Ripple History The Early Days
A web developer from Vancouver, Ryan Fugger, developed Ripplepay in 2004. This eventually led to the development of the Ripple payment protocol. Fugger worked in Vancouver on a exchange trading system when he thought of the idea, and started to create a decentralized monetary system to allow communities and individuals to make their own money. The first iteration of the system made its debut in 2005.
Jed McCaleb saw Ripplepay and decided to take it further by creating a digital currency system where transactions would verified by consensus among network members. This system was designed and built in May 2011 by David Schwartz and Arthur Britto. The system did not rely on blockchain ledgers and the mining process utilized by bitcoin. This new Ripple system aimed to eliminate any reliance on a centralized exchange, use less electricity and perform transactions faster than bitcoin does.
In August 2012, Chris Larsen joined the team. He was the founder of Prosper and E-Loan, two lending services companies. Larsen and McCaleb approached Fugger with their idea for a digital currency and after discussions with Ripple community members, Fugger handed over control. The OpenCoin Corporation was founded in September 2012 by the team.
A payment protocol known as the Ripple Transaction Protocol (RTXP) was developed by OpenCoin based on the concepts of Fugger. This protocol enabled direct, instant transfers of money between parties. The protocol therefore allowed for the circumnavigation of fees and waiting times of traditional banking systems. Many currency types could be exchanged, including USD, euro, renminbi, yen, rupee, airline miles and gold. Ripple was programmed to depend on a common ledger to maintain security. The ledger is maintained through independent validating servers on a network by constantly comparing their transaction records. A servers can be owned by anyone, including market makers and banks. In a way much like bitcoin, OpenCoin also created a new digital currency called XRP. The currency was used to enable a financial institution to transfer money with small wait-times and fees.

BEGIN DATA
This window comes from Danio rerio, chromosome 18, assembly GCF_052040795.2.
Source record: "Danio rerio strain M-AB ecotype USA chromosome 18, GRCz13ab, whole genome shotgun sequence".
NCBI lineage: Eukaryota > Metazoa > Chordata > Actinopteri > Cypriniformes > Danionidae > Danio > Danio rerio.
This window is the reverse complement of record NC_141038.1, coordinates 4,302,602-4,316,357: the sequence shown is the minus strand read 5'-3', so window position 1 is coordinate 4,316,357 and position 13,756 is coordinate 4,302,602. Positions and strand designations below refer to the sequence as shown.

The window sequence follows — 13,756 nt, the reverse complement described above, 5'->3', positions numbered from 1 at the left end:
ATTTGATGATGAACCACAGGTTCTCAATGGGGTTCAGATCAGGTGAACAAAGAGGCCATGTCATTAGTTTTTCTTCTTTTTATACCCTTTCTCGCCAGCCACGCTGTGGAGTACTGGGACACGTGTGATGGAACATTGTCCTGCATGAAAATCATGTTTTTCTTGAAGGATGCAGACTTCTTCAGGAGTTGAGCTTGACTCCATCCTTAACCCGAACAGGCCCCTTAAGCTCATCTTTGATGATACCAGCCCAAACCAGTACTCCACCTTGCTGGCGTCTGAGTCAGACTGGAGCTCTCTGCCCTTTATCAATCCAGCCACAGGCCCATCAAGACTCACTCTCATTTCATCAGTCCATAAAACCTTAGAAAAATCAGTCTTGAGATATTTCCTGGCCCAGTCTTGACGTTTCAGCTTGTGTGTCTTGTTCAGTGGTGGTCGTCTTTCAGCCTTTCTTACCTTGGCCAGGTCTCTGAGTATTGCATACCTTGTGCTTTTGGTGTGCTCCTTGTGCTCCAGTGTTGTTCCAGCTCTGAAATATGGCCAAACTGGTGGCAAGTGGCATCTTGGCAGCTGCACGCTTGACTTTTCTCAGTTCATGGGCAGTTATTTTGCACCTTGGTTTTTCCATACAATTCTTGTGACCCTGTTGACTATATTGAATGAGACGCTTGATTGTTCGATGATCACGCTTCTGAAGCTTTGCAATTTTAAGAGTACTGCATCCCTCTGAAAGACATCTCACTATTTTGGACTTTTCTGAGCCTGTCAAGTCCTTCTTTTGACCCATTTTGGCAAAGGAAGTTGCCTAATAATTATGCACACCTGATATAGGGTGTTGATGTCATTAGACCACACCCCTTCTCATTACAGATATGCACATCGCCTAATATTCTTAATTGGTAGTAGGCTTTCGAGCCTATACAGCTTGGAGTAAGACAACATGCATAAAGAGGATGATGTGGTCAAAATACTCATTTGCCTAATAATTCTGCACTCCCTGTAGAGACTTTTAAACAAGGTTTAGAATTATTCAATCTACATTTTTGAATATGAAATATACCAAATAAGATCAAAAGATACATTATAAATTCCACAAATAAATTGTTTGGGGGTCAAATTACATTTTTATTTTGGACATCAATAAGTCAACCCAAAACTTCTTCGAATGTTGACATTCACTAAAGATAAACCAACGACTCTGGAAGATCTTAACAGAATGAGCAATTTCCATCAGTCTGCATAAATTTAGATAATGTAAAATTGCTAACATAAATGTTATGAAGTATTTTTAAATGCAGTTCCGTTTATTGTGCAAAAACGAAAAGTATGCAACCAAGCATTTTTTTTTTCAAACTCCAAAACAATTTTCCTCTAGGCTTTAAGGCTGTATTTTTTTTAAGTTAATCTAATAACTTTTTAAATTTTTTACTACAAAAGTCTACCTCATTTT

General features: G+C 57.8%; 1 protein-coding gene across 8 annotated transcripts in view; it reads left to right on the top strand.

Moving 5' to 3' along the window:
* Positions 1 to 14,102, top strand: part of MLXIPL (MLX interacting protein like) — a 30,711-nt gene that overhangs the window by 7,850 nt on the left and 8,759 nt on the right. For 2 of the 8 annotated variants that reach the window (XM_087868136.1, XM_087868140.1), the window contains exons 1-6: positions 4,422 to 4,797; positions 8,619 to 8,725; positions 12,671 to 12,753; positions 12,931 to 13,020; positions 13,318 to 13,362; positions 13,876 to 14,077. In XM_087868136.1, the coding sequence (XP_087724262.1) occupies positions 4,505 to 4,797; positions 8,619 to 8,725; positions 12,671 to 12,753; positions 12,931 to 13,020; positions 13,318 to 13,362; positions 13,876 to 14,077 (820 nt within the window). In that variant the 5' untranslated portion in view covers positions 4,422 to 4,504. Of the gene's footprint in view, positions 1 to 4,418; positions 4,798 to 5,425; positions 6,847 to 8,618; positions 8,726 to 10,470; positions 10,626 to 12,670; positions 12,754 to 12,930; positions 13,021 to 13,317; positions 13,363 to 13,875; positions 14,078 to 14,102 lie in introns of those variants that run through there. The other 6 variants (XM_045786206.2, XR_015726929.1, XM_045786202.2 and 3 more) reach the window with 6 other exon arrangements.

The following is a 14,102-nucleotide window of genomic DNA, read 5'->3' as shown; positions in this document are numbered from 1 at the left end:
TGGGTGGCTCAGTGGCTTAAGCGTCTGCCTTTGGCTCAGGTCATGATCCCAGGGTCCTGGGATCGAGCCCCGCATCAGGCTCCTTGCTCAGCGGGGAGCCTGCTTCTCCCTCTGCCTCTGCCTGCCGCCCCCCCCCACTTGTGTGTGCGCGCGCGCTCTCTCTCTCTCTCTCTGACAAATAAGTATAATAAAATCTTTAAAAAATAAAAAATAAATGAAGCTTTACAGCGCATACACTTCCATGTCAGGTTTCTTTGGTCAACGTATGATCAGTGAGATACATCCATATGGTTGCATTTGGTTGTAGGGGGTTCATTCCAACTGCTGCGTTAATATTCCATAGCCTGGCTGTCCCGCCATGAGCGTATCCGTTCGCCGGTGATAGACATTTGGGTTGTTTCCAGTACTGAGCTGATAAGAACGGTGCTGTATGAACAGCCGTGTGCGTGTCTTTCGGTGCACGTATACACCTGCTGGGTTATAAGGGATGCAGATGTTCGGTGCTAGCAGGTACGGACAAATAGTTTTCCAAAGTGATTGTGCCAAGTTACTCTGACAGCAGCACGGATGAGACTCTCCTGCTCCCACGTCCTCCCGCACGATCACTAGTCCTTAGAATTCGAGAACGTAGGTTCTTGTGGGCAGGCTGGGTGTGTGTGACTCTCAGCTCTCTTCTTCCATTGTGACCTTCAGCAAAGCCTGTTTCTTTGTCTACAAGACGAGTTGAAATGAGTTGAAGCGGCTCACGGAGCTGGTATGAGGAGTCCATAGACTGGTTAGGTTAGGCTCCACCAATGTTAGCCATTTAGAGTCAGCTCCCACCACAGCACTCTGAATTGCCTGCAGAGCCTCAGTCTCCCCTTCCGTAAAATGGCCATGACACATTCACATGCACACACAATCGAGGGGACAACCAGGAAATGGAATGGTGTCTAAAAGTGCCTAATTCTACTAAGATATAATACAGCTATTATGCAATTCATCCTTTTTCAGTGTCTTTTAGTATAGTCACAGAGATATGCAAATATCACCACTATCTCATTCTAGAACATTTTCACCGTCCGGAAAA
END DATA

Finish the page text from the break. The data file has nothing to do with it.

Google Ventures and Andreessen Horowitz were amongst the first investors in OpenCoin. XRP Fund II, LLC, with headquarters in South Carolina, was incorporated as an OpenCoin subsidiary on the 1st July, 2013. Ripple announced the linking of the Ripple and bitcoin protocols by using the Bitcoin Bridge on the next day. This bridge allows users of Ripple to send payments in any currencies to bitcoin addresses. Ripple also established partnerships with various companies. The name OpenCoin Inc. was changed to Ripple Labs Inc. on the 26th September 2013, and Chris Larsen remained CEO. The Ripple reference client and server became free software on the same day, and was released under the ISC license as open source. Ripple Labs is still the primary code contributor to the system of consensus verification, which is able to integrate with the existing networks of banks. Ripple further partnered with ZipZap in October 2013, with some labelling the relationship as a danger to Western Union.
The banking market
Ripple Labs undertook several protocol development projects in 2014, and released among other things an iOS app that allowed iPhone users to use their phones to receive and send any currency. That app does however no longer exist. Ripple Labs also proposed Codius in July 2014. The goal of this project was to develop a programming language agnostic smart contract system.